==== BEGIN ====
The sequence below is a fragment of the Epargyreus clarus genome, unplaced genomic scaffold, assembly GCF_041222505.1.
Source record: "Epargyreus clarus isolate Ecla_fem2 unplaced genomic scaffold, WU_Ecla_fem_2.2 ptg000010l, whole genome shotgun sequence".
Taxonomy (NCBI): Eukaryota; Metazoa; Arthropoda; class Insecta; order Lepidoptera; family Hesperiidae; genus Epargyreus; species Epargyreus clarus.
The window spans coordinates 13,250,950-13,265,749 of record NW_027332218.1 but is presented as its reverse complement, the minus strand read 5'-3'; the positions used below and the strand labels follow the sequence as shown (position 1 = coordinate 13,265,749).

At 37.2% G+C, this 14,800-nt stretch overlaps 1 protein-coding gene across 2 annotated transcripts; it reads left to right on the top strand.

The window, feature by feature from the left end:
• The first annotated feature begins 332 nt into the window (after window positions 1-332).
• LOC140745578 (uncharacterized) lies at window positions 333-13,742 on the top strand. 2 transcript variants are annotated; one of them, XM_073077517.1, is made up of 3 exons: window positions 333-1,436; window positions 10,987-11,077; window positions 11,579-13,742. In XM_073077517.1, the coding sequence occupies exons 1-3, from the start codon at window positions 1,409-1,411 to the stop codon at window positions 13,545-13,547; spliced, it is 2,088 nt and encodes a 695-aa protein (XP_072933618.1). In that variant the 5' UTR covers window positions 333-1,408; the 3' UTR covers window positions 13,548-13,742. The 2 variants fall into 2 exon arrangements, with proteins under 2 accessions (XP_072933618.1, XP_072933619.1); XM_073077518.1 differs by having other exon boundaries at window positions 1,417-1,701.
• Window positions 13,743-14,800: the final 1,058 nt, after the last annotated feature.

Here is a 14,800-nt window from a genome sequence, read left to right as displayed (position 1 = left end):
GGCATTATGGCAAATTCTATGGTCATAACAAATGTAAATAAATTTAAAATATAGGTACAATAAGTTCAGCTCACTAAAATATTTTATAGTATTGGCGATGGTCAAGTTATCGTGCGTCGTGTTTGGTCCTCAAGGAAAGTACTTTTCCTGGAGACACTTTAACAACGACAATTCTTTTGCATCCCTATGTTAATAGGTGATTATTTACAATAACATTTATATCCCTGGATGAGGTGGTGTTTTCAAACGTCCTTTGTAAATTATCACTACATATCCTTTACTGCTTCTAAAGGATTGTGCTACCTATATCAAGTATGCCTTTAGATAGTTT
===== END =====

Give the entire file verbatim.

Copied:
The sequence below is a fragment of the Epargyreus clarus genome, unplaced genomic scaffold, assembly GCF_041222505.1.
Source record: "Epargyreus clarus isolate Ecla_fem2 unplaced genomic scaffold, WU_Ecla_fem_2.2 ptg000010l, whole genome shotgun sequence".
Taxonomy (NCBI): Eukaryota; Metazoa; Arthropoda; class Insecta; order Lepidoptera; family Hesperiidae; genus Epargyreus; species Epargyreus clarus.
The window spans coordinates 13,250,950-13,265,749 of record NW_027332218.1 but is presented as its reverse complement, the minus strand read 5'-3'; the positions used below and the strand labels follow the sequence as shown (position 1 = coordinate 13,265,749).

At 37.2% G+C, this 14,800-nt stretch overlaps 1 protein-coding gene across 2 annotated transcripts; it reads left to right on the top strand.

The window, feature by feature from the left end:
• The first annotated feature begins 332 nt into the window (after window positions 1-332).
• LOC140745578 (uncharacterized) lies at window positions 333-13,742 on the top strand. 2 transcript variants are annotated; one of them, XM_073077517.1, is made up of 3 exons: window positions 333-1,436; window positions 10,987-11,077; window positions 11,579-13,742. In XM_073077517.1, the coding sequence occupies exons 1-3, from the start codon at window positions 1,409-1,411 to the stop codon at window positions 13,545-13,547; spliced, it is 2,088 nt and encodes a 695-aa protein (XP_072933618.1). In that variant the 5' UTR covers window positions 333-1,408; the 3' UTR covers window positions 13,548-13,742. The 2 variants fall into 2 exon arrangements, with proteins under 2 accessions (XP_072933618.1, XP_072933619.1); XM_073077518.1 differs by having other exon boundaries at window positions 1,417-1,701.
• Window positions 13,743-14,800: the final 1,058 nt, after the last annotated feature.

Here is a 14,800-nt window from a genome sequence, read left to right as displayed (position 1 = left end):
GGCATTATGGCAAATTCTATGGTCATAACAAATGTAAATAAATTTAAAATATAGGTACAATAAGTTCAGCTCACTAAAATATTTTATAGTATTGGCGATGGTCAAGTTATCGTGCGTCGTGTTTGGTCCTCAAGGAAAGTACTTTTCCTGGAGACACTTTAACAACGACAATTCTTTTGCATCCCTATGTTAATAGGTGATTATTTACAATAACATTTATATCCCTGGATGAGGTGGTGTTTTCAAACGTCCTTTGTAAATTATCACTACATATCCTTTACTGCTTCTAAAGGATTGTGCTACCTATATCAAGTATGCCTTTAGATAGTTT